Chris Chameleon: The crime of pornography


In my previous, first installment of this set of columns, I poked around a bit in the dark handbag of pornography, especially in the wallet.

I have come to the conclusion that pornography is operationally more similar to crime cartels than to sports or entertainment and that there is more information about the bosses of the top ten Mexican drug cartels (known for their extraordinary violence) than there is about the bosses of the holding company of the world’s top porn media houses and studios.

A good starting question is therefore: “Then why the secrecy?”

Because in general, the secrecy surrounding the use of pornography has steadily decreased over the past two decades. The use of pornography is normalized in most liberal democracies and on social media consumers openly confess their choices, comedy with references to pornography is widespread and modern urban subculture language is increasingly supplemented by references including the pornography culture.

Why, then, the secrecy?

I am not an investigative journalist – writing this opinion has already required me to put in more hours than any of my previous writings on this platform – and the level of depth in this topic requires more of my time than I can responsibly handle devote. But for those interested in the reasons for the big bosses’ secrecy, the toll the industry demands of the actors, the pay structures, the treatment of the actors and so on, there are more world wide web answers than any human being could master in one lifetime. . Feel free to search.

For the cases where people are forced to become pornographic actors, I do not count the crime under pornography, but under human trafficking and forced labor. As for the money laundering and embezzlement – this is also not unique to pornography and should count under money laundering and embezzlement. And so one can go on and find again and again that the wide range of crimes committed in the pornography industry are also committed in other industries and are therefore not unique to the industry. A bright spot here is that developments in artificial intelligence may soon replace pornography actors.

My intention here is therefore to concern myself with the crime that is specific to pornography.

As a first misdeed (spelled that way, because I distinguish here between the law and the value) I mention what has recently become of great importance to me, with my entry into the enormous, yet exclusive clique of parenthood. Pornography is undeniably, extremely harmful to children. Much of this harm is not limited to children, and also affects adult users, but like doses of poison, the same amount is much more harmful to a child.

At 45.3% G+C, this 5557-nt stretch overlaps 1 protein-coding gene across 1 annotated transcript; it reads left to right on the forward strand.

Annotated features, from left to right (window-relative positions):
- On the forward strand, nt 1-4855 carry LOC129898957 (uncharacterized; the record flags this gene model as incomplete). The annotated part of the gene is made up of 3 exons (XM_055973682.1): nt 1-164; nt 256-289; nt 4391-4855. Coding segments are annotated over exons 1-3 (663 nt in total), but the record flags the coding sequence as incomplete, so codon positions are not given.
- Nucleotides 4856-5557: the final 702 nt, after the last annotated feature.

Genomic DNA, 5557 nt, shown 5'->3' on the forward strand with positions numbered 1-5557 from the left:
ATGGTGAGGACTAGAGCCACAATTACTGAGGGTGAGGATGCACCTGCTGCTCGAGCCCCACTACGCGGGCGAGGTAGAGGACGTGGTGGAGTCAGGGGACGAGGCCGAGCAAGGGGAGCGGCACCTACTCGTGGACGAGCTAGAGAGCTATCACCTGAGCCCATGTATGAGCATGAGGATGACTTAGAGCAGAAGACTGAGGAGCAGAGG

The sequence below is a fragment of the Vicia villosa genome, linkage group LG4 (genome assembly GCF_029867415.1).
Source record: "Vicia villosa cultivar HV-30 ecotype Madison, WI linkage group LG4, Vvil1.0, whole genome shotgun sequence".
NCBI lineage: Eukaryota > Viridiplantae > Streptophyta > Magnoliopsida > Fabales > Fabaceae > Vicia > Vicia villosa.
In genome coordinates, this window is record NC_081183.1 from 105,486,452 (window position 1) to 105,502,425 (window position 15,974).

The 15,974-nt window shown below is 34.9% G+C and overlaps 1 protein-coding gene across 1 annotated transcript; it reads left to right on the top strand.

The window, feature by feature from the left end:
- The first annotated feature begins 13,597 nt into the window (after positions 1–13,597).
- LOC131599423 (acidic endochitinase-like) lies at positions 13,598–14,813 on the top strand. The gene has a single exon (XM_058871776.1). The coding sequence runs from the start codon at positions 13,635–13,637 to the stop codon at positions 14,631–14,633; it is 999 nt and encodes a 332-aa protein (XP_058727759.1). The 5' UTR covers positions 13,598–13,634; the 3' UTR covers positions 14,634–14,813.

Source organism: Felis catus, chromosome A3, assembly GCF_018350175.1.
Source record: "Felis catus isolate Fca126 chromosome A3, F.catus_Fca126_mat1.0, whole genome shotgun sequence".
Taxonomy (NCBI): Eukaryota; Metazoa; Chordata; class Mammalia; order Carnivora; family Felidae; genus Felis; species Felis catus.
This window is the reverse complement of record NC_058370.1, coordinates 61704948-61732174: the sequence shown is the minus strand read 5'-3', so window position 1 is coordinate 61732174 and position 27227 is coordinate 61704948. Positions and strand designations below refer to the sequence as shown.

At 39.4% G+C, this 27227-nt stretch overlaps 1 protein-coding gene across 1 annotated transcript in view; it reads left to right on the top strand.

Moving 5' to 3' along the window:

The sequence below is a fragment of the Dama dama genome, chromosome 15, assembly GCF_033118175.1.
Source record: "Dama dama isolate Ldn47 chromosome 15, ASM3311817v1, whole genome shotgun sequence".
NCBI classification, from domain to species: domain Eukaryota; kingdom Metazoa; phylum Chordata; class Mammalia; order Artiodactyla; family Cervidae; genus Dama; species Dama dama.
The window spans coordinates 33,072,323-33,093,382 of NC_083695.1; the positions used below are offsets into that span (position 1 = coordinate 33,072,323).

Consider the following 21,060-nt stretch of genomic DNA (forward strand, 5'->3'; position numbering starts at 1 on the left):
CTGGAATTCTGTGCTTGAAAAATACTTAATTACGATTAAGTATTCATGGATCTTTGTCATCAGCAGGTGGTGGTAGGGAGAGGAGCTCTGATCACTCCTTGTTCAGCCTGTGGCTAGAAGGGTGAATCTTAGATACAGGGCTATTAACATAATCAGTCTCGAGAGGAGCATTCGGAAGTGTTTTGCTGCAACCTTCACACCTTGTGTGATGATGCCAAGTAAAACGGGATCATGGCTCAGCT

I heard from a friend last year that he and his wife discovered pornography on their 13-year-old daughter’s cell phone, and a week ago that she now decided she was having a boy and changed her name to a male form. Now I know it’s a wild correlation to draw, and therefore won’t put my head on a block for it, but at least briefly consider the possibility that a girl who sees what she saw would rather not be a girl.

Even in my early youth in the 1970s, there were sometimes strange stories about what sex was and how it worked (I was always in strange, actually-illegal crèches). But these stories were hearsay, and their illusions were systematically broken down in adulthood by demonstrable reality. But how made when it is not playground hearsay, but a reality that through the same videographic material as National Geographic be taken in?

The crime of pornography on the adult consumer is particularly noticeable in behavior, mental (psychological) behavior. The purpose of pornography is to stimulate the brain into a cathartic discharge that is physically embodied. One of the reasons for man’s successful survival is his adaptability, which means that we get used to the rainforest as well as the desert.

This also means that we get used to the stimulus, and just as someone who has been living in Paris for years no longer notices the Eiffel Tower, persons who have been consuming pornography for years must expose themselves to increasingly intense media presentations to achieve the same results. And just like when you walk too close past a rotten carcass in the field and then for a day or so recognize a piece of carcass in a large variety of other scents.

In the same way, a daily exposure to pornography places a consumer in a continuous state of pleasure, to then, for example, stare with excessive eagerness at a certain gender or body type in shopping centres. With some, the humor is more often driven in the sexual direction.

A very common side effect is that the ability to have normal intimate intercourse with, for example, a partner becomes impossible. The result is that someone with a hyper-stimulated libido leads a sexless life because the practice does not comply with the conditioning brought about by the pornographic circumstances. The partner can then be subjected to feelings of dissatisfaction and rejection, with predictable outcomes for the relationship. In my own anecdotal life experience, I am aware of many relationships that have been deeply and sometimes irreparably damaged by the use of pornography.

Pornography is not illegal. And I will not, with reservations about its exposure to children, campaign for its banishment, for the simple reason that in principle I prefer the state and the law that supports the state to be as small as possible, while I am also a great advocate is of freedom of choice. But it’s not illegal to drink diesel either, just extremely unhealthy.